‘Real-Life Sleeping Beauty’ Sleeps 12 Days at a Time because of Rare Disorder

‘Real-Life Sleeping Beauty’ Sleeps 12 Days at a Time because of Rare Disorder

Not all fairy tales have a happy ending. Not all princesses get to experience happily-ever-afters, and this real-life Sleeping Beauty will prove that true.

Twenty-one-year-old Louisa Ball is dubbed as the real world’s Aurora or Sleeping Beauty because of a very rare condition that causes her to sleep for two weeks at a time. She’s glued to her bed for so long that she ends up missing her dance lessons and fails to take school exams. One time, her family went on a week-long vacation and they had to leave her out because she was still sound asleep.

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It all started in October 2008, when Louisa contracted a flu. It lasted for a week, Louisa’s mom, Lottie, shared. But she said that her daughter never fully recovered from it. What they did not know was that it was the beginning of a condition that would steal the teenage girl’s time.


Medical professionals call the disorder the Kleine-Levin syndrome, which also goes by the more common name the Sleeping Beauty disease.

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Then Louisa’s parents started to notice something strange in their daughter. Her mother recalled that Louisa would randomly fall asleep at school or ramble like she’s talking in her sleep.

Around the same time, Louisa started sleeping for 10 days at a time. The only time they could get her off her bed is when she needs to eat her meals or take a quick shower.

Lottie shared, “It really scared us, we didn’t know what to do. It just didn’t seem like Louisa was the daughter we used to know; she was like a different person.”

“It was like she was sleep-walking and talking in the times we did manage to wake her up. After she had been asleep for a week or ten days, she wouldn’t remember anything about it,” Lottie’s husband, Richard, added.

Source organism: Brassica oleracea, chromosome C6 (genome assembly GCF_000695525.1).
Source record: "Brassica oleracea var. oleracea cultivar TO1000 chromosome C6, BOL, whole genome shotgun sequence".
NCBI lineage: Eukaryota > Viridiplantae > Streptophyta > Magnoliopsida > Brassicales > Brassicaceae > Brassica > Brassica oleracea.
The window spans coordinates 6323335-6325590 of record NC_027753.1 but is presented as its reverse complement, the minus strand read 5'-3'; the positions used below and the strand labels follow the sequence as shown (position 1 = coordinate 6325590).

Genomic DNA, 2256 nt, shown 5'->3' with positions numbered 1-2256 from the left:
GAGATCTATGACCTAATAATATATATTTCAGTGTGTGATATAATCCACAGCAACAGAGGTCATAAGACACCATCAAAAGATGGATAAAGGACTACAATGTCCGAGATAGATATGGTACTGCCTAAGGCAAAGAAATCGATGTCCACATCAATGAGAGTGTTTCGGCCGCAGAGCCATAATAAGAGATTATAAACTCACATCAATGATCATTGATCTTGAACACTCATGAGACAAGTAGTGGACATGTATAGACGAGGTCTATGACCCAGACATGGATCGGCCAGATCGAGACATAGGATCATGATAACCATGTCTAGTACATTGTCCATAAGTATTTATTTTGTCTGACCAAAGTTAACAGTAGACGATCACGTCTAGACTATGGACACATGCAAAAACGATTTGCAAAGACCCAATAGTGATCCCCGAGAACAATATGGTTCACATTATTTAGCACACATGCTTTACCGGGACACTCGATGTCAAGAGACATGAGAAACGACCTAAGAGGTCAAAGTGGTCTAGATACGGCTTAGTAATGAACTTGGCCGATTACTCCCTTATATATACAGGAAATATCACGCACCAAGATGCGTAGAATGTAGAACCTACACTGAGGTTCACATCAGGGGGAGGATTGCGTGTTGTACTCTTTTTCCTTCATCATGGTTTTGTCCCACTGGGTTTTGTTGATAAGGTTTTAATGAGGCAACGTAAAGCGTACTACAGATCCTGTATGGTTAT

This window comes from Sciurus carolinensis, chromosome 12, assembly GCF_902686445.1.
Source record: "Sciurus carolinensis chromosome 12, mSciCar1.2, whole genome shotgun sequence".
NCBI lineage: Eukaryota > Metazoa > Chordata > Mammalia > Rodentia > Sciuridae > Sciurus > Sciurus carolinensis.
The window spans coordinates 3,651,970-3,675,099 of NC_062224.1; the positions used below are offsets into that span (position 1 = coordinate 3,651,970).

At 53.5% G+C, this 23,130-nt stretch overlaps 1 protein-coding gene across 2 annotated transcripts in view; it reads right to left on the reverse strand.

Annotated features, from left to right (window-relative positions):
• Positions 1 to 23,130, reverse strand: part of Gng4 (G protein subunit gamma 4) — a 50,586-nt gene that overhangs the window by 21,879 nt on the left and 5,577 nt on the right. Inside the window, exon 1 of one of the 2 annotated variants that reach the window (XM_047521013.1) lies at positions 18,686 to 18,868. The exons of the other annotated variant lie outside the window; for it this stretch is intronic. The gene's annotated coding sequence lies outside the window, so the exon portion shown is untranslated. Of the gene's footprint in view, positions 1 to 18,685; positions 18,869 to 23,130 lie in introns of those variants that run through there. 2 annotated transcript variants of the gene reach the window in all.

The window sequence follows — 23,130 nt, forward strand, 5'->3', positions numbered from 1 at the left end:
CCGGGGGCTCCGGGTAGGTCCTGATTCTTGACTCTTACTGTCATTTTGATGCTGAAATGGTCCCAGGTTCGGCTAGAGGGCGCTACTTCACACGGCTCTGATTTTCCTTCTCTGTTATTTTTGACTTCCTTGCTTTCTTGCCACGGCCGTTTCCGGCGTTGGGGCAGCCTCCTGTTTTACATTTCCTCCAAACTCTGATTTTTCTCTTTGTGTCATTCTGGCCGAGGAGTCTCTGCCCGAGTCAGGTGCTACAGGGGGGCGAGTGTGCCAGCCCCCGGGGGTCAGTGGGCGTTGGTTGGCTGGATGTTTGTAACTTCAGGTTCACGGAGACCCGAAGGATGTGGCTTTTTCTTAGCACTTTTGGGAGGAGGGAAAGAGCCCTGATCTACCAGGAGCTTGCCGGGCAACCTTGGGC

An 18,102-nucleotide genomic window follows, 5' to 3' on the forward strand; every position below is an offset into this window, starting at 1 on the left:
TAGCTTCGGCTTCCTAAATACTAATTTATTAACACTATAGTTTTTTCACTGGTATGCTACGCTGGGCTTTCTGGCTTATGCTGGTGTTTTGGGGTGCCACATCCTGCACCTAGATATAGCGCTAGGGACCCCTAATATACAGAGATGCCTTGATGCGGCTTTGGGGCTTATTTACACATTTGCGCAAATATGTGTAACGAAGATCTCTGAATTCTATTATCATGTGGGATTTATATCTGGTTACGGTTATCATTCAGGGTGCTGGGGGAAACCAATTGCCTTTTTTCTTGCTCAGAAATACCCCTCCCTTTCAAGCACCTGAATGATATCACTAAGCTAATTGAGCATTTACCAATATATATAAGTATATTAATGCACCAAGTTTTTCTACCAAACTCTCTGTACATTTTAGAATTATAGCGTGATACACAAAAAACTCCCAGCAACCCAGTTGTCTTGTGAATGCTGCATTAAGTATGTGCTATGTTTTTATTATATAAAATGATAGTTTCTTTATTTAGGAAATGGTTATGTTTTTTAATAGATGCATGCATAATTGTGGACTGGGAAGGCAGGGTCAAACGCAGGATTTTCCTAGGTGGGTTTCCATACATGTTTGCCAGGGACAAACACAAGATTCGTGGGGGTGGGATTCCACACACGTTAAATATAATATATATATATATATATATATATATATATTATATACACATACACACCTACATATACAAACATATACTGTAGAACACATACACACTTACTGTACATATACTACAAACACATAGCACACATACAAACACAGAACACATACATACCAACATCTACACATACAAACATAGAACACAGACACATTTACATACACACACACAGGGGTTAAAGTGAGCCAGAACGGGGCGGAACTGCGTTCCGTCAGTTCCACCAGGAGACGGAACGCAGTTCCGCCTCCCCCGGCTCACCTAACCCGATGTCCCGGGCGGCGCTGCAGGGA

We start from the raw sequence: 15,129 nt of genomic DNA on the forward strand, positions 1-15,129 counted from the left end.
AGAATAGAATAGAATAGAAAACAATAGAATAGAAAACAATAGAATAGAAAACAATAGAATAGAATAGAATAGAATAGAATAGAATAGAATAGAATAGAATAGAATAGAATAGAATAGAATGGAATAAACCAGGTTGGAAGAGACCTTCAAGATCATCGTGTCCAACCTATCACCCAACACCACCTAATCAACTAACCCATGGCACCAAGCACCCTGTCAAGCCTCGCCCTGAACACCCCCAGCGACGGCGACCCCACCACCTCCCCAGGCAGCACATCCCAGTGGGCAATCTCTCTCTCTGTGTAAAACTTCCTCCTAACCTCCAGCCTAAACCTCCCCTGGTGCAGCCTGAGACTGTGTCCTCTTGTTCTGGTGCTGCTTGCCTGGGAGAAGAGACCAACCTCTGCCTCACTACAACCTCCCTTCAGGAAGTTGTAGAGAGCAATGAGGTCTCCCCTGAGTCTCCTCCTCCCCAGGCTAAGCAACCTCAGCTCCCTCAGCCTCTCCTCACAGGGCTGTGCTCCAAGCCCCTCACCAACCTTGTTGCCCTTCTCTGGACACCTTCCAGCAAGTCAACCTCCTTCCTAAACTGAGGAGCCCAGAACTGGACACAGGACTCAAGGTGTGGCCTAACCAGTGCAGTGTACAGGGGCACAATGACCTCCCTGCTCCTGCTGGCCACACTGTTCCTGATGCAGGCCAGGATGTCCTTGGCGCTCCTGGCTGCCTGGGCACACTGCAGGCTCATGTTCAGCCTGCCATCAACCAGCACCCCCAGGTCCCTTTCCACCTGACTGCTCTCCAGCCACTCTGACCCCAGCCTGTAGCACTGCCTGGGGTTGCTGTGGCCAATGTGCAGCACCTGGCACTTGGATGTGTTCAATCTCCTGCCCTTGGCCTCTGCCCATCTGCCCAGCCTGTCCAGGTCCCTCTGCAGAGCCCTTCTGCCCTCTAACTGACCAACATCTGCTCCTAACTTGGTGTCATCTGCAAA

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The family asked help from a pediatric consultant, but they didn’t get any logical explanation of Louisa’s condition. But when they paid a visit to St. George’s Hospital in Tooting, it was when they were told about the Sleeping Beauty syndrome.

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The disease is said to be more common among men than women, and when the patient reaches adulthood, there’s a big chance the disorder will disappear.

As to its cause, nothing is confirmed, but doctors suspect it might have something to do with the hypothalamus, the section of the brain responsible for a person’s sleep and appetite.

The Ball family were entirely unaware that such disease exists, but a pediatric consultant at St. George’s Hospital was quite familiar with the condition, having heard of other people who have it too.

However, like how its cause remains unknown, no cure has been discovered for Kleine-Levin syndrome yet. Some patients take stimulants just to keep them awake. Louisa did the same, but after she was diagnosed, her condition got worse. From sleeping for ten days at a time, she started sleeping for twelve days.

The family has somehow grown used to Louisa’s sleeping routine, and they have come to know when she’s about to doze off just by observing her mood.

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Louisa often ends up sleeping basically everywhere. She once slept while they were on a plane that her parents had to wait till all passengers were gone so they could transfer her to their car.

Richard shared that Louisa displays a strange behavior once she wakes up. He said, “When she wakes up afterwards she goes straight to the biscuit cupboard and raids it. She is so hungry, its like she has been hibernating.”

The syndrome has affected Louisa way too much than she could handle. Her parents said that she has already missed a lot of coursework, resulting in her being too behind in her class work.

Worried about their daughter, Lottie and Richard are seeking all possible ways to help Louisa. They have been putting her onto a new medication, and they’re hoping that this time, it will work for the better and not make the health disorder worse.

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